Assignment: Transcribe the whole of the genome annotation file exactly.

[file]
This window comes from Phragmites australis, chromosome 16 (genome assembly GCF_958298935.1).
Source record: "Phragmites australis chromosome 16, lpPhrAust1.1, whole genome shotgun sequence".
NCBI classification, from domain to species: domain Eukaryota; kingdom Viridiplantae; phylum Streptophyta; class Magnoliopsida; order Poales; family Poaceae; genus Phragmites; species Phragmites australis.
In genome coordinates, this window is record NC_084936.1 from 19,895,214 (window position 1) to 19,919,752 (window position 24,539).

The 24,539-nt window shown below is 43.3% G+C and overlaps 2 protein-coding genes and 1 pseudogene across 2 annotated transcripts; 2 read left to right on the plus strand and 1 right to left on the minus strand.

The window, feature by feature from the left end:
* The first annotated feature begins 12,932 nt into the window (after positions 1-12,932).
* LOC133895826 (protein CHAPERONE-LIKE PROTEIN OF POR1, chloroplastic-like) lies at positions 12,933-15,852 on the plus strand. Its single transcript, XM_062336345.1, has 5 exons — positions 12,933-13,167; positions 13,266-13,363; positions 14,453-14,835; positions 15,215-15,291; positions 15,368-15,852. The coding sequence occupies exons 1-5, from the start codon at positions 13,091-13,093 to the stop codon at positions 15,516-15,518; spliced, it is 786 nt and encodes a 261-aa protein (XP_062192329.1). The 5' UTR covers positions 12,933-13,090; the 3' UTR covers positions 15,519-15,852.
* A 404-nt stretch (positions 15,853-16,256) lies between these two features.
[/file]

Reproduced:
This window comes from Phragmites australis, chromosome 16 (genome assembly GCF_958298935.1).
Source record: "Phragmites australis chromosome 16, lpPhrAust1.1, whole genome shotgun sequence".
NCBI classification, from domain to species: domain Eukaryota; kingdom Viridiplantae; phylum Streptophyta; class Magnoliopsida; order Poales; family Poaceae; genus Phragmites; species Phragmites australis.
In genome coordinates, this window is record NC_084936.1 from 19,895,214 (window position 1) to 19,919,752 (window position 24,539).

The 24,539-nt window shown below is 43.3% G+C and overlaps 2 protein-coding genes and 1 pseudogene across 2 annotated transcripts; 2 read left to right on the plus strand and 1 right to left on the minus strand.

The window, feature by feature from the left end:
* The first annotated feature begins 12,932 nt into the window (after positions 1-12,932).
* LOC133895826 (protein CHAPERONE-LIKE PROTEIN OF POR1, chloroplastic-like) lies at positions 12,933-15,852 on the plus strand. Its single transcript, XM_062336345.1, has 5 exons — positions 12,933-13,167; positions 13,266-13,363; positions 14,453-14,835; positions 15,215-15,291; positions 15,368-15,852. The coding sequence occupies exons 1-5, from the start codon at positions 13,091-13,093 to the stop codon at positions 15,516-15,518; spliced, it is 786 nt and encodes a 261-aa protein (XP_062192329.1). The 5' UTR covers positions 12,933-13,090; the 3' UTR covers positions 15,519-15,852.
* A 404-nt stretch (positions 15,853-16,256) lies between these two features.